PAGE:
It is Friday, October 22nd, 1790.The United States Army under Josiah Harmar is now encamped at one of the Shawnee towns on the Maumee known as Chillicothe – about 8 miles east of Kekionga (present-day Fort Wayne, Indiana).Upon the advice of his officers, Commanding General Josiah Harmar elects to send a force back to Kekionga to surprise the natives now congregating there. Army Scout Daniel Williams – a former captive – reports that “there are about one hundred and twenty Indians” congregating at the Miami towns at the Headwaters of the Omee (Maumee River).Harmar places a force of 60 Regulars, 300 militia infantry and 40 cavalry under the overall command of Major John Wyllys. The militia infantry will be commanded by Colonel John Hardin and arranged into battalions under Major Horatio Hall and Major James McMullen. Wyllys will himself lead the force of Regular infantry and the cavalry will be led by Fontaine.The detachment sets off from Chillicothe at about 1AM on a forced march toward Kekionga. It is a warm Autumn day. The detachment marches in columns of infantry to a point south of the Maumee. There Wyllys gives strict orders to maintain silence until they are upon the native forces at Kekionga. Their goal is complete surprise.
The plan is elaborate – Major Hall will take his battalion and sweep left through what is today downtown Fort Wayne – his troops will pass through the area that will later become Fort Wayne’s current courthouse grounds and Columbia Street. He will cross the St Mary’s River at the Pickaway Fork west of where Promenade Park sits today and wait to engage until an attack is made by the other battalions at the Maumee ford. This – in theory – will allow him to cross the St. Joseph River and bring his battalion up behind the defenders at the western boundaries of Kekionga.Wyllys will ford the Maumee with his 60 Regulars just north of where Harmar and Begue Streets intersect with Liberty Avenue today and directly engage with the enemy at the village of Kekionga. McMullen’s battalion of militia, accompanied by Fontaine’s cavalry will sweep right after the ford and hold the right flank in support of the regulars at the center. Hall and McMullen have explicit orders to support the regulars at the center once the firing commences. This is a pincer action which is designed to draw the four battalions back together near the intersection of where Delaware Avenue meets St Joseph Blvd today.William Wells – of Well Street fame, who fought with Little Turtle later recorded that the surprise may have been effective if not for a soldier in Hall’s battalion having taken a shot at a Miami scout somewhere west of Kekionga. This gunfire alerted the War Chiefs. Little Turtle immediately dispatches warriors to engage the troops crossing the Maumee to the South to buy himself time to set up an ambuscade. Blue Jacket and his Shawnee force move toward the sound of gunfire from the east.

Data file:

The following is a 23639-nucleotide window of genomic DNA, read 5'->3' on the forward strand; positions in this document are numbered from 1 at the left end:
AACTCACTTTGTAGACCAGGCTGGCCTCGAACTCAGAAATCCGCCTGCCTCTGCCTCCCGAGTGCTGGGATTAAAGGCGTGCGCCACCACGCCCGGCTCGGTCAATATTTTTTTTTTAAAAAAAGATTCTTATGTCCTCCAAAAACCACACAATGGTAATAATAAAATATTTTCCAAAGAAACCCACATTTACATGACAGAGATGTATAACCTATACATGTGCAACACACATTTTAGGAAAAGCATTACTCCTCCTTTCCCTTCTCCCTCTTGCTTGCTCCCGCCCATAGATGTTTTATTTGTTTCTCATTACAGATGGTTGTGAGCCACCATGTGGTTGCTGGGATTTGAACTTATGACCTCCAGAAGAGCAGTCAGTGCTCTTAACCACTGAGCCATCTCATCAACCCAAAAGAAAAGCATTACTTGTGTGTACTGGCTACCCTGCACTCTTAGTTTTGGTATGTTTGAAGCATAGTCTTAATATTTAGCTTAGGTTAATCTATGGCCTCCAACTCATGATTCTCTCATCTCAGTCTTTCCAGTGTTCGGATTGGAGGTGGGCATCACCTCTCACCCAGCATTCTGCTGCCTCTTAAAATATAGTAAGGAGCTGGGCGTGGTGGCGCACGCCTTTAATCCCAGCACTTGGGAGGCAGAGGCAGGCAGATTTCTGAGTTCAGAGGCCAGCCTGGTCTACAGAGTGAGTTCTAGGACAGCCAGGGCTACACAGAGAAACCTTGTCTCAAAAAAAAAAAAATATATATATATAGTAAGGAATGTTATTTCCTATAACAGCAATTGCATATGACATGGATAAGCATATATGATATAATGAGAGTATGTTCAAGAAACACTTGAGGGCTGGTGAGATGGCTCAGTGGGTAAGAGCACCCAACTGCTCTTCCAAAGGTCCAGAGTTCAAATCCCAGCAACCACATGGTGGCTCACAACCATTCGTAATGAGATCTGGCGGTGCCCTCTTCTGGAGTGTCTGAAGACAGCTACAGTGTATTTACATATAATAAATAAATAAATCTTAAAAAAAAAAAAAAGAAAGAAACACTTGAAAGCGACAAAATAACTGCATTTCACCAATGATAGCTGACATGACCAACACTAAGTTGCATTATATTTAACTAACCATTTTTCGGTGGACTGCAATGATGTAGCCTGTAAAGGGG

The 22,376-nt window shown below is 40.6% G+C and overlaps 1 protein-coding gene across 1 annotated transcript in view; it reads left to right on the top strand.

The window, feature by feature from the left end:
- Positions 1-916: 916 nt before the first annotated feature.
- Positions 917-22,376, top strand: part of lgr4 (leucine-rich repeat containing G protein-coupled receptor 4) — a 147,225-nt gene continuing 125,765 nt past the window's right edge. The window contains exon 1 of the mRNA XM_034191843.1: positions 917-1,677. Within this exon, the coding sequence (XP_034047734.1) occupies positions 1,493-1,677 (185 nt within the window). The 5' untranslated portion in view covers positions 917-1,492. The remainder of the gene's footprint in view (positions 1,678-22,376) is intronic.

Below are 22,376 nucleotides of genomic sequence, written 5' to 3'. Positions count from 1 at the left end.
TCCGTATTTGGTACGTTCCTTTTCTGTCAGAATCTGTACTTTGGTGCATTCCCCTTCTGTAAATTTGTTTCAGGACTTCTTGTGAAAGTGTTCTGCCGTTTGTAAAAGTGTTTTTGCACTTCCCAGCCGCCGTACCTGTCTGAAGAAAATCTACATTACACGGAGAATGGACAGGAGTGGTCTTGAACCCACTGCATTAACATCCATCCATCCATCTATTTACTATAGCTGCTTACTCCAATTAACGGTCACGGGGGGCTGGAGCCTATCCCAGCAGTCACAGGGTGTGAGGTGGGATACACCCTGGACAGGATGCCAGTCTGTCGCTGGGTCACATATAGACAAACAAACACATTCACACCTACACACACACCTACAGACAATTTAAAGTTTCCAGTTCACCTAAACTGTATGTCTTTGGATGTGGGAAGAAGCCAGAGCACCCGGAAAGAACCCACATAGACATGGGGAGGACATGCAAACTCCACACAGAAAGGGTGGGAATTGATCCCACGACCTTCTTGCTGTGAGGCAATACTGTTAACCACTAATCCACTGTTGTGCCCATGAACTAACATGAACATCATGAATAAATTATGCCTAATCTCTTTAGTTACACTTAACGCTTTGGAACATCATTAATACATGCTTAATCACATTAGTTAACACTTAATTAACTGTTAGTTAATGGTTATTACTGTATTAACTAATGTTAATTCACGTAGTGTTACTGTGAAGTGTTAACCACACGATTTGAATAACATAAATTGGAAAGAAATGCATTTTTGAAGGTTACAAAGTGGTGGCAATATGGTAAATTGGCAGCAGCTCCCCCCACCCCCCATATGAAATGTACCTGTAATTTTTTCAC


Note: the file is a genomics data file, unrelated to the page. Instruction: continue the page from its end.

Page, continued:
It is about 8AM as the battalions of Wyllys, McMullen and Fontaine begin to cross the Maumee, The Miami engage militia on the right flank of the American battalion which causes the militia to briefly halt it’s advance. McMullen’s battalion is slow to come up and they have trouble forming a battalion front in the long thickets.McMullen’s infantry and Fontaine’s cavalry give chase to smaller groups of natives and leave the regulars unsupported. Major Fontaine commands his cavalry forward and rides up among the Miami and fights fearlessly with a brace of pistols and sword but is killed in his saddle.As Wyllys’ Regulars come across the Maumee ford a larger contingent of Miami skirmishers open fire from the brush about 70 yards north of the Maumee. The Regulars under Wyllys press forward across the Maumee as the Miami skirmishers fall back drawing the Regulars after them. This is a characteristic tactic by Little Turtle as he and several hundred Miami warriors wait among the trees to the north to support his skirmishers. As the regulars approach the ruins of Kekionga, Little Turtle’s ambuscade is complete and the forest-line erupts with the flash of more than a hundred muskets. The volley has devastating effect on the exposed Regulars. They are being cut to pieces.John Wyllys is one of the first to fall and later one of the natives is seen wearing Wyllys’ cockaded hat even as the battle rages around him. The fighting is desperate and Wyllys’ Regulars are wildly outnumbered. The opposing forces have closed in on each other and it becomes tomahawk and spear versus bayonet. By the time Hall and McMullen rejoin the center, the regulars are utterly defeated.Of 60 Regular infantry engaged only a handful survive the day. The US detachment suffers incredible losses. 129 men are killed in action including 14 officers and 94 wounded. The Miami and Shawnee suffer less than 50 casualties – Wells reported less than 15 Miami killed and about 25 wounded.That evening Harmar keeps his cannons booming east of Fort Wayne so troops can find their way back to the relative safety of his main force. He musters 30 volunteers to march west to protect his retreating army. In the camps of the Miami and Shawnee, Little Turtle and Blue Jacket plot to attack Harmar’s army in retreat to Fort Washington (Cincinnati). This will be a most decisive blow as some 700 Ottawa have just arrived to add to their number. As the War Chiefs plot their attack late into the evening, a singular event occurs. By happenstance, a total eclipse occurs in the evening of October 22nd, 1790, in which the moon appears a deep red color – the eclipse lasts over an hour and 40 minutes. The War Chiefs decide this is a bad omen and cancel their attack plans on the American Army.On return to Fort Washington, Josiah Harmar will face a Court of Inquiry and eventually be forced into retirement. Little Turtle is now recognized among the War Chiefs as a military mastermind – and the Americans are beginning to recognize that as well.The Americans call this battle Harmar’s Defeat but the Miami and Shawnee have a different name for it. They call it the Battle of the Pumpkin Fields – this rhetorical flourish references the dozens of scalped American corpses left laying face down in the grass at Kekionga. It reminds them of pumpkins steaming in the summer sun. The American corpses are never fully retrieved and many years later, sun bleached bones of American soldiers could still be seen along the banks of the Maumee.